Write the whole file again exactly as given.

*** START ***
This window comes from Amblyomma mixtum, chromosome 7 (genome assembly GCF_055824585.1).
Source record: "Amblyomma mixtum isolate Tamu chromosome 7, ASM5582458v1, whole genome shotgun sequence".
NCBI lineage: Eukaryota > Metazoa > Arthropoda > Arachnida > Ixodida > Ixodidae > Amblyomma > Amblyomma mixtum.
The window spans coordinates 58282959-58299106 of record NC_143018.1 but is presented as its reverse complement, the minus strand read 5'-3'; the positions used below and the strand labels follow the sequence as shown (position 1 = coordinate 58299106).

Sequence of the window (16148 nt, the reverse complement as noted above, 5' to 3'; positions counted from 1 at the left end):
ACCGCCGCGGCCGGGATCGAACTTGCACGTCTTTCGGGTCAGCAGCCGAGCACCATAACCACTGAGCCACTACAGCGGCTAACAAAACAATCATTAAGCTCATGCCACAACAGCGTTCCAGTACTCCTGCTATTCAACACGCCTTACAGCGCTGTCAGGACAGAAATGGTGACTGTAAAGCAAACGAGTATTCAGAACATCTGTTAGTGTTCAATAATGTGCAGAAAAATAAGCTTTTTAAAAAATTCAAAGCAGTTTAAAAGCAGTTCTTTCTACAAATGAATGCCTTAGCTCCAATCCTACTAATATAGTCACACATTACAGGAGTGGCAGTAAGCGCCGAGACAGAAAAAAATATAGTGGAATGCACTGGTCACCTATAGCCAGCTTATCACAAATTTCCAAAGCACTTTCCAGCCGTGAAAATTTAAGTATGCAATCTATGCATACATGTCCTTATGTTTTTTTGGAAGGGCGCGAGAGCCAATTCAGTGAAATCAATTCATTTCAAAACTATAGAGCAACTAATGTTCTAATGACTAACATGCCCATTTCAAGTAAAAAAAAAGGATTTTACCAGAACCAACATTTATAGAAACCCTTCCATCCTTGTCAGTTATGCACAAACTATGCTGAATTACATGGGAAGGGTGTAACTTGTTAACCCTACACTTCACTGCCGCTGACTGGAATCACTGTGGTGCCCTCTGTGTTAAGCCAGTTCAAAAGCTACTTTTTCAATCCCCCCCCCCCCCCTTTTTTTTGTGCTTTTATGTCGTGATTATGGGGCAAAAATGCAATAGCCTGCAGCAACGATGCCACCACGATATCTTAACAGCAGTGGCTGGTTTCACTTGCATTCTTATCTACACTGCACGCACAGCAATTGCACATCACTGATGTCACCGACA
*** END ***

This window comes from Amblyomma mixtum, chromosome 7 (genome assembly GCF_055824585.1).
Source record: "Amblyomma mixtum isolate Tamu chromosome 7, ASM5582458v1, whole genome shotgun sequence".
NCBI lineage: Eukaryota > Metazoa > Arthropoda > Arachnida > Ixodida > Ixodidae > Amblyomma > Amblyomma mixtum.
The window spans coordinates 58282959-58299106 of record NC_143018.1 but is presented as its reverse complement, the minus strand read 5'-3'; the positions used below and the strand labels follow the sequence as shown (position 1 = coordinate 58299106).

Sequence of the window (16148 nt, the reverse complement as noted above, 5' to 3'; positions counted from 1 at the left end):
ACCGCCGCGGCCGGGATCGAACTTGCACGTCTTTCGGGTCAGCAGCCGAGCACCATAACCACTGAGCCACTACAGCGGCTAACAAAACAATCATTAAGCTCATGCCACAACAGCGTTCCAGTACTCCTGCTATTCAACACGCCTTACAGCGCTGTCAGGACAGAAATGGTGACTGTAAAGCAAACGAGTATTCAGAACATCTGTTAGTGTTCAATAATGTGCAGAAAAATAAGCTTTTTAAAAAATTCAAAGCAGTTTAAAAGCAGTTCTTTCTACAAATGAATGCCTTAGCTCCAATCCTACTAATATAGTCACACATTACAGGAGTGGCAGTAAGCGCCGAGACAGAAAAAAATATAGTGGAATGCACTGGTCACCTATAGCCAGCTTATCACAAATTTCCAAAGCACTTTCCAGCCGTGAAAATTTAAGTATGCAATCTATGCATACATGTCCTTATGTTTTTTTGGAAGGGCGCGAGAGCCAATTCAGTGAAATCAATTCATTTCAAAACTATAGAGCAACTAATGTTCTAATGACTAACATGCCCATTTCAAGTAAAAAAAAAGGATTTTACCAGAACCAACATTTATAGAAACCCTTCCATCCTTGTCAGTTATGCACAAACTATGCTGAATTACATGGGAAGGGTGTAACTTGTTAACCCTACACTTCACTGCCGCTGACTGGAATCACTGTGGTGCCCTCTGTGTTAAGCCAGTTCAAAAGCTACTTTTTCAATCCCCCCCCCCCCCCTTTTTTTTGTGCTTTTATGTCGTGATTATGGGGCAAAAATGCAATAGCCTGCAGCAACGATGCCACCACGATATCTTAACAGCAGTGGCTGGTTTCACTTGCATTCTTATCTACACTGCACGCACAGCAATTGCACATCACTGATGTCACCGACA